This conclusion is arrived at by summing (a) the stated non-owner-occupied percentage in the Prospectus Supplement (here, 21.94 percent) and (b) the product of (i) the stated owner-occupied percentage (here, 78.06 percent) and (ii) the percentage of the properties represented as owner-occupied in the sample that showed strong indications that their owners in fact lived elsewhere (here, 17.07 percent). As described more fully in paragraph 110, failing two or more tests of owner occupancy is a strong indication that the borrower did not live at the mortgaged property and instead used it as a second home or an investment property.
15

14

49

Transaction

Supporting Loan Group

Reported Percentage of NonOwner-Occupied Properties 42.06 9.30 11.06 8.30 4.09 4.68 5.62 11.16 10.75 10.73 13.96 5.52 8.96 12.26 7.04 11.69 10.16 10.52 11.96 8.20 20.60 16.15 29.39 33.78 9.31 16.81

GSAA 2007-6 GSAMP 2005-AHL2 GSAMP 2005-HE5 GSAMP 2005-HE6 GSAMP 2005WMC2 GSAMP 2005WMC3 GSAMP 2006-FM1 GSAMP 2006-FM2 GSAMP 2006-FM3 GSAMP 2006-HE3 GSAMP 2006-HE4 GSAMP 2006-HE5 GSAMP 2006-HE7 GSAMP 2006-HE8 GSAMP 2006-NC216 GSAMP 2007-FM1 GSAMP 2007-FM2 GSAMP 2007-HE1 GSAMP 2007-HE2 GSAMP 2007-NC1 GSR 2006-OA1 GSR 2007-AR2 GSR 2007-OA1 GSR 2007-OA2 INDX 2005-AR18 INDX 2005-AR27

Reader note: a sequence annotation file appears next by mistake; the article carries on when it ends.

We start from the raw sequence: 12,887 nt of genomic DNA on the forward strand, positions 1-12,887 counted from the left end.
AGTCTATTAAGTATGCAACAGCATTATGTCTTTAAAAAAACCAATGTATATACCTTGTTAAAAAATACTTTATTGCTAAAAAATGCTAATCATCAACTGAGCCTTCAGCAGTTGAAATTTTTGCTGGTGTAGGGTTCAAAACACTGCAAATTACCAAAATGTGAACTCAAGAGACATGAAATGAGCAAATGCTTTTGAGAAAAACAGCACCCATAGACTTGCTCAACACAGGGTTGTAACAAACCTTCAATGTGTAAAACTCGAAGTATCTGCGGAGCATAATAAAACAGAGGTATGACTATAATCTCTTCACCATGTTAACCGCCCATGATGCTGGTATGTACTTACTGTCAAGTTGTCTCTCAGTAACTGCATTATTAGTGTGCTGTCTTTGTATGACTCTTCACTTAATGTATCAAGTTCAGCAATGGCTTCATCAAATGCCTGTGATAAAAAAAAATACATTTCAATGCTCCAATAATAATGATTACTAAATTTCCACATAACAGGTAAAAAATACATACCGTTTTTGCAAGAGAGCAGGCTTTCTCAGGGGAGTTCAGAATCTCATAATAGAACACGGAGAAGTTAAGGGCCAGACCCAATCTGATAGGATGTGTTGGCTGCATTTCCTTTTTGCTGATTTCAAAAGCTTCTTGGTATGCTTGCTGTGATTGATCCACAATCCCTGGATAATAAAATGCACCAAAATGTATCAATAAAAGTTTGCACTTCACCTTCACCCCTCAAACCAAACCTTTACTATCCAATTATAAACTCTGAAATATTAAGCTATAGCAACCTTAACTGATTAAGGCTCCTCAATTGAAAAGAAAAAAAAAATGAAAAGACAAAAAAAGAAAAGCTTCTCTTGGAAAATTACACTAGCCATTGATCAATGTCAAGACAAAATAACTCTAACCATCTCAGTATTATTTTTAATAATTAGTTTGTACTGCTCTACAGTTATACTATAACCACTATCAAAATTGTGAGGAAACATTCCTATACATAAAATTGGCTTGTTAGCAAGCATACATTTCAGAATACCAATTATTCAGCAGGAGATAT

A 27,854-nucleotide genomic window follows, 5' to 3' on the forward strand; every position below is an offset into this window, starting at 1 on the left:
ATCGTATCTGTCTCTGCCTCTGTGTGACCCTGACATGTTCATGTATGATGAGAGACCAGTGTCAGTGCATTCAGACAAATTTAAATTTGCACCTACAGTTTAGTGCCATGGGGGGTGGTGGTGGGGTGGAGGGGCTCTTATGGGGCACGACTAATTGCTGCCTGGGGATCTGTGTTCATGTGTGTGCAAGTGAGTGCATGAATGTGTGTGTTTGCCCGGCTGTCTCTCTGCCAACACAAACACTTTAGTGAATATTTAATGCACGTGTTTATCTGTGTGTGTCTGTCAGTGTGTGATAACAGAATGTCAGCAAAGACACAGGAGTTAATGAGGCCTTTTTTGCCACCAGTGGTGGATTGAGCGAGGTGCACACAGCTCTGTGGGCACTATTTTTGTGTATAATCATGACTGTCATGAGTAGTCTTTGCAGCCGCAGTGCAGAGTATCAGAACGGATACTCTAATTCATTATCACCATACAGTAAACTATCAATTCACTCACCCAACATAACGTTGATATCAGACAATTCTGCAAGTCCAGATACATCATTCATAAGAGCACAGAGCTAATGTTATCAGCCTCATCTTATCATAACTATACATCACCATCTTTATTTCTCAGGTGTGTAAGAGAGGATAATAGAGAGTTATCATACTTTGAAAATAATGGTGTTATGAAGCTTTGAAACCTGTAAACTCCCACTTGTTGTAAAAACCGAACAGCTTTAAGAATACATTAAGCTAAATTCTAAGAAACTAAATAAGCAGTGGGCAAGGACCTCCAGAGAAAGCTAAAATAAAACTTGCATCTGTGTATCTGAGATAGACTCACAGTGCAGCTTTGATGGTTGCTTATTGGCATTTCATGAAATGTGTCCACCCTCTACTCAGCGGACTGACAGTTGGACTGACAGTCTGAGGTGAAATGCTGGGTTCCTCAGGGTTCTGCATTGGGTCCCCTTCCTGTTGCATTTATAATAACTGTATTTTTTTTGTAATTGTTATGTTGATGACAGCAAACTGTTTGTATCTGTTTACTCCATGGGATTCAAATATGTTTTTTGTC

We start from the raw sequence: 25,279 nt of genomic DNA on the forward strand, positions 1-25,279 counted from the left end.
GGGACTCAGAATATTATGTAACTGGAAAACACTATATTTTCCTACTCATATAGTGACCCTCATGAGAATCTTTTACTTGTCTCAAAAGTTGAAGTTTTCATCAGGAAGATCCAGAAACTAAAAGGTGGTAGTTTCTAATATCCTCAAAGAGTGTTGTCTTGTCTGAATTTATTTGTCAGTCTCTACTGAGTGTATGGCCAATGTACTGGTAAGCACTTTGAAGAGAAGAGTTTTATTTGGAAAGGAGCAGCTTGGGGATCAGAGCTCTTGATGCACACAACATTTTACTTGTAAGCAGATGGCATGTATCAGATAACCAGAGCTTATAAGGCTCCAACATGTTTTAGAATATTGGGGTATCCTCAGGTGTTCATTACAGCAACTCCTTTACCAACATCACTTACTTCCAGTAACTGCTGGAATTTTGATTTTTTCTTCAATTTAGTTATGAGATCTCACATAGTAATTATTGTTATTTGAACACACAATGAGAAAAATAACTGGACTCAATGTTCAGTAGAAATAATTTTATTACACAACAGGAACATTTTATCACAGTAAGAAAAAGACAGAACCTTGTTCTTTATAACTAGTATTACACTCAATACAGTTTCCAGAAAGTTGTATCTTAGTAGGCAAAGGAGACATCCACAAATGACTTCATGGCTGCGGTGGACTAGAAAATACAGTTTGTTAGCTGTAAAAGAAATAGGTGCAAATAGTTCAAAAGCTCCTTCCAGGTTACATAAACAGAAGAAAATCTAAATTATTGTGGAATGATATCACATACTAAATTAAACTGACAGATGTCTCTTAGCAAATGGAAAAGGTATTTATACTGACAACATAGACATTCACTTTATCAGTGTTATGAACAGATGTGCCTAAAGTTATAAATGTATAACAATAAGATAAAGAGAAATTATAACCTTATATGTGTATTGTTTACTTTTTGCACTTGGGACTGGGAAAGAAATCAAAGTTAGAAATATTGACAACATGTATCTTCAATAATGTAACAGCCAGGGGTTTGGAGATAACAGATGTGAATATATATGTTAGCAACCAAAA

Group 3 Group 1 Group 1 Group 1 Group 1 Group 1 Group 1 Group 1 Group 1 Group 1 Group 1 Group 1 Group 1 Group 1 Group 1 Group 1 Group 1 Group 1 Group 1 Group 1 Group 1 Group 6 Group 1 Group 1 Group 1 Group 2

Percentage of Properties Reported as Owner-Occupied With Strong Indication of NonOwner Occupancy15 11.76 12.16 9.98 13.25 11.38 11.73 13.75 12.86 10.88 8.84 12.50 12.96 9.27 11.55 10.68 11.81 11.47 10.22 8.86 9.76 15.21 20.19 15.15 16.01 14.69 15.61

Actual Percentage of Non-OwnerOccupied Properties 48.88 20.33 19.94 20.44 15.00 15.86 18.59 22.58 20.46 18.62 24.71 17.77 17.39 22.39 16.97 22.12 20.47 19.66 19.76 17.15 32.68 33.08 40.09 44.38 22.63 29.79

Prospectus Percentage Understatement of Non-Owner-Occupied Properties 6.82 11.03 8.88 12.14 10.91 11.18 12.97 11.42 9.71 7.89 10.75 12.25 8.43 10.13 9.93 10.43 10.31 9.14 7.80 8.95 12.08 16.93 10.70 10.60 13.32 12.99

2. 113.

LTV Data Was Materially False

The data review has further revealed that the LTV ratios disclosed in the

Prospectus Supplements were materially false and understated as more specifically set out